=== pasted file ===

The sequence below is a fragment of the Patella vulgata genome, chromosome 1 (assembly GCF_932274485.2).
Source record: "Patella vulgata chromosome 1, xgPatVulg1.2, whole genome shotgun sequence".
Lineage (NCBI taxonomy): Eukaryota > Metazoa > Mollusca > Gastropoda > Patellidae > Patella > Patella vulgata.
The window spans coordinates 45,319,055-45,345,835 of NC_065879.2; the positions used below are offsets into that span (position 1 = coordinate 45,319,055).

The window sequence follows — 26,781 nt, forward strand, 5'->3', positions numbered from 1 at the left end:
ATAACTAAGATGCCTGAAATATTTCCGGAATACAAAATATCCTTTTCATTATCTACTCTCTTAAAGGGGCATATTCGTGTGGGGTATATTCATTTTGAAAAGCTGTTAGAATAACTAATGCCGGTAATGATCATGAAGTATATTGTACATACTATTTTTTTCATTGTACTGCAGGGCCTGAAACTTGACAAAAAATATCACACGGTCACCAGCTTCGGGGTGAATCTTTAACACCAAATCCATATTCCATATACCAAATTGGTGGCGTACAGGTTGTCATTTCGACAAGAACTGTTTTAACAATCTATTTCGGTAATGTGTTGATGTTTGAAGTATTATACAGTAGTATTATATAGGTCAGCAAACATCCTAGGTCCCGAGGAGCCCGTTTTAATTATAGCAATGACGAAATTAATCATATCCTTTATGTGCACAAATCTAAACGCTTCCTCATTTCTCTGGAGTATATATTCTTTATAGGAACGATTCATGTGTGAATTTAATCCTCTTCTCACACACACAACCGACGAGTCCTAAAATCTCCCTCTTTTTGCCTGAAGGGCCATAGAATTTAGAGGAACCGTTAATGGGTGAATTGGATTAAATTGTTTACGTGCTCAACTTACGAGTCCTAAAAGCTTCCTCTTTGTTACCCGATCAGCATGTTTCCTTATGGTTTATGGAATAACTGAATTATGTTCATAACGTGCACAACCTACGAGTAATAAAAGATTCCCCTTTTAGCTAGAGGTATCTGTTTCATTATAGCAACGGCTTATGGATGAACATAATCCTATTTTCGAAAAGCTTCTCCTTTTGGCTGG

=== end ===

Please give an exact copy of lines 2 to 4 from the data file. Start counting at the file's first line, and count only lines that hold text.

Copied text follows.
Source record: "Patella vulgata chromosome 1, xgPatVulg1.2, whole genome shotgun sequence".
Lineage (NCBI taxonomy): Eukaryota > Metazoa > Mollusca > Gastropoda > Patellidae > Patella > Patella vulgata.
The window spans coordinates 45,319,055-45,345,835 of NC_065879.2; the positions used below are offsets into that span (position 1 = coordinate 45,319,055).